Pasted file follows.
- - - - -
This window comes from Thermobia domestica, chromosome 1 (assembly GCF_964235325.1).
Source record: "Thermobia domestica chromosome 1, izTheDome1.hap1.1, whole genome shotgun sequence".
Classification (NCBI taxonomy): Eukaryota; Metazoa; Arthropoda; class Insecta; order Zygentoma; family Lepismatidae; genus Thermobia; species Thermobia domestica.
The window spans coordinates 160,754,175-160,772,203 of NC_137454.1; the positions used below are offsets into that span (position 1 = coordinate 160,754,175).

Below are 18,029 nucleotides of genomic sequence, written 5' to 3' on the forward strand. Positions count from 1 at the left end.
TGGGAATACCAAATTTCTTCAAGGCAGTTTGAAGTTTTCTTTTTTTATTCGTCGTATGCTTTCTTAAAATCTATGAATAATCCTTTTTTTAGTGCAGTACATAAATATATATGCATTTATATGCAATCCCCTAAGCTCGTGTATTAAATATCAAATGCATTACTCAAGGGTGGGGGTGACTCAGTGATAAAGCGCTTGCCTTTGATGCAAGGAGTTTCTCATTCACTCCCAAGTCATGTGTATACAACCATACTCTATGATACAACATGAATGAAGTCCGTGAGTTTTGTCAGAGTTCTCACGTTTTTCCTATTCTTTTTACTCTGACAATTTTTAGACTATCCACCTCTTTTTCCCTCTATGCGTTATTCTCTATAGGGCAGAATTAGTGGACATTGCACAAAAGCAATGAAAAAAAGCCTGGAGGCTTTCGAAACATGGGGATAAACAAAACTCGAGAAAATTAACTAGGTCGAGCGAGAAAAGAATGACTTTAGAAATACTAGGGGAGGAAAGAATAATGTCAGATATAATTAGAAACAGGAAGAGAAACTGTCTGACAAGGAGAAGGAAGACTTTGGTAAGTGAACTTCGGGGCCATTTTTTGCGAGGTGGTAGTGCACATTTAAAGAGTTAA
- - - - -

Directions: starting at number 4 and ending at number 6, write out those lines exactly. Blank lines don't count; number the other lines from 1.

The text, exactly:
The window spans coordinates 160,754,175-160,772,203 of NC_137454.1; the positions used below are offsets into that span (position 1 = coordinate 160,754,175).

Below are 18,029 nucleotides of genomic sequence, written 5' to 3' on the forward strand. Positions count from 1 at the left end.
TGGGAATACCAAATTTCTTCAAGGCAGTTTGAAGTTTTCTTTTTTTATTCGTCGTATGCTTTCTTAAAATCTATGAATAATCCTTTTTTTAGTGCAGTACATAAATATATATGCATTTATATGCAATCCCCTAAGCTCGTGTATTAAATATCAAATGCATTACTCAAGGGTGGGGGTGACTCAGTGATAAAGCGCTTGCCTTTGATGCAAGGAGTTTCTCATTCACTCCCAAGTCATGTGTATACAACCATACTCTATGATACAACATGAATGAAGTCCGTGAGTTTTGTCAGAGTTCTCACGTTTTTCCTATTCTTTTTACTCTGACAATTTTTAGACTATCCACCTCTTTTTCCCTCTATGCGTTATTCTCTATAGGGCAGAATTAGTGGACATTGCACAAAAGCAATGAAAAAAAGCCTGGAGGCTTTCGAAACATGGGGATAAACAAAACTCGAGAAAATTAACTAGGTCGAGCGAGAAAAGAATGACTTTAGAAATACTAGGGGAGGAAAGAATAATGTCAGATATAATTAGAAACAGGAAGAGAAACTGTCTGACAAGGAGAAGGAAGACTTTGGTAAGTGAACTTCGGGGCCATTTTTTGCGAGGTGGTAGTGCACATTTAAAGAGTTAA